This reflects a broader problem: existing critiques have not simply proven ineffectual at mounting a challenge to Israel’s security industry, but in some ways may even prove directly counterproductive. I do not mean to shoot the messenger here. After all, the only reason we know anything about Israeli involvement in police training is from the hard work of investigative journalists and critical researchers. Nor do I wish to suggest that academics or journalists can be fully responsible for how their work may be re-appropriated by the Israeli military machine. (As Eyal Weizman’s  work on the IDF program of “walking through walls” makes clear, even the radical scholarship of Deleuze and Guattari has been effectively put to work in the subjugation and slaughter of Palestinians.) My point, rather, is to show that forms of critique, which are based merely on revealing the growing global influence of Israeli security doctrines, produce few, if any, actual revelations. They tell us little about how Israeli security tactics actually travel geographically to be “applied” on bodies in Ferguson or elsewhere.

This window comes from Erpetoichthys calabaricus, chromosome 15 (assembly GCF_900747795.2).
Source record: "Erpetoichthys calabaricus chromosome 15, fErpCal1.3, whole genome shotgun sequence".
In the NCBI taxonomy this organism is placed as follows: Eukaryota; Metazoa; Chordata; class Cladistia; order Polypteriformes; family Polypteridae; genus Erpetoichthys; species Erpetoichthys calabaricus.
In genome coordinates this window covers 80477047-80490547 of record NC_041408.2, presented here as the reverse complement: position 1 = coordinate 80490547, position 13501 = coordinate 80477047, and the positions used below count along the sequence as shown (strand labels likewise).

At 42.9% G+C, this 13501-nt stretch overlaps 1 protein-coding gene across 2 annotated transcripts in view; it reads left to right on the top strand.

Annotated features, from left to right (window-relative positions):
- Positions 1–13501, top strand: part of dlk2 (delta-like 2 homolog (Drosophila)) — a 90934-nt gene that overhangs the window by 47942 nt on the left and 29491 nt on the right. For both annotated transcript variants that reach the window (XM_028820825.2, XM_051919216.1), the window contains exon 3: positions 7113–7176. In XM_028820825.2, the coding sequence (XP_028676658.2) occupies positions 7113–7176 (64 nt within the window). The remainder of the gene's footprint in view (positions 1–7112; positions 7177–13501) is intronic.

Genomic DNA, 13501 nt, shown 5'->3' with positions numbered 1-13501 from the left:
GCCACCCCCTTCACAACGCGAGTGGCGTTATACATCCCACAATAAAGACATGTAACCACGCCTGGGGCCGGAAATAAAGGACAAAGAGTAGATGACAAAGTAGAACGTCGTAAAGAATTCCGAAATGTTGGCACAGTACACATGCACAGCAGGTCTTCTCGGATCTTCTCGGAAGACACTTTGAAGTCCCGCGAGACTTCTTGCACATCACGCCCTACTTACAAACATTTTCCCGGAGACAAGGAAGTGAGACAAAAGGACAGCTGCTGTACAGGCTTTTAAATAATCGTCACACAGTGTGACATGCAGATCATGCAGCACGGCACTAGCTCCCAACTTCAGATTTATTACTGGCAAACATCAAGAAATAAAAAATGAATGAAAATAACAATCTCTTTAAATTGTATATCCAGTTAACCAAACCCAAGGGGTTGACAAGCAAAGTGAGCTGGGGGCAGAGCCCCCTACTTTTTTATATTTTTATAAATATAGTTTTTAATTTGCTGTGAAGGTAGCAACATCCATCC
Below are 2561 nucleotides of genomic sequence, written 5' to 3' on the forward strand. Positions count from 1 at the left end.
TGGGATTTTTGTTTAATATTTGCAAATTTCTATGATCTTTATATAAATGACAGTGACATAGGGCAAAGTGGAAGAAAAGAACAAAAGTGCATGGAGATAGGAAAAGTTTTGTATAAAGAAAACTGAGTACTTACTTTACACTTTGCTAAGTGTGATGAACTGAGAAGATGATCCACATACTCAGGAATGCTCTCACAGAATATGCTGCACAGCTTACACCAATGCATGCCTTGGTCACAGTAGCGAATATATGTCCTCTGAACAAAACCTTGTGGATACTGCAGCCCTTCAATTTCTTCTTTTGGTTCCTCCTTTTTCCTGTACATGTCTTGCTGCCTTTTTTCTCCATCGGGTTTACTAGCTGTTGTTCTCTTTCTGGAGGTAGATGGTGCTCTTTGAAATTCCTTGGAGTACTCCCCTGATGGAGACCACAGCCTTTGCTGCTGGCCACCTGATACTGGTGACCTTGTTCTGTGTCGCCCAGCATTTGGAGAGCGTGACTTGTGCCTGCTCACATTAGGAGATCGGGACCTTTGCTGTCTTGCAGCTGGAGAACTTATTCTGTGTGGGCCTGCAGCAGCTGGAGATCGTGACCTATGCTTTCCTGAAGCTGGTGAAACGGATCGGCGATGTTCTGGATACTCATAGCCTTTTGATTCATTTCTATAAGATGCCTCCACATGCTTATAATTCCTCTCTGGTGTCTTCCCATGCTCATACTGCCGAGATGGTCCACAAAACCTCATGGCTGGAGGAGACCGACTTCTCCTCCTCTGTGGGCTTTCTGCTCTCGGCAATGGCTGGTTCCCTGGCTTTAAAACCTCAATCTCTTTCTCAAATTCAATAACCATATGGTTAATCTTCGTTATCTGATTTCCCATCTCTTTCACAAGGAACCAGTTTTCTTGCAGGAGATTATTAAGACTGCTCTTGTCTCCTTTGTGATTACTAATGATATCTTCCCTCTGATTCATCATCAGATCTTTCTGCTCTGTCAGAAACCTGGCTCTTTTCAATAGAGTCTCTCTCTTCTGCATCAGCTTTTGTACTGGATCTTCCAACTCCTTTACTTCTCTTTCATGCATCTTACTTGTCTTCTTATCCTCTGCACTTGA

What is missing (and much needed) in the critical geographical literature is an active deconstruction of state and industry narratives and the imaginative geographies they conjure. This requires taking apart the very idea of security laboratories. By this I do not mean to suggest that the laboratory metaphor is inherently counterproductive–either analytically or politically. It does, however, suggest that we need to differentiate more carefully between the notion of Israel as a security laboratory as an ideological construct versus its potential to act as a critical analytic. It is worth asking here why it is that Israeli state officials and security industry representatives are so fond of referring to Israel and the Palestinian territories as a laboratory for military experimentation: What is this construct doing for them? We also need to start asking questions about boundaries and limits: What isn’t a security laboratory? If security laboratories exist, where do they begin and where do they end? We should not anticipate any easy answers. Yet asking such questions is necessary first step to unsettling the taken-for-granted qualities of industry claims and our relationships to them, particularly as critics.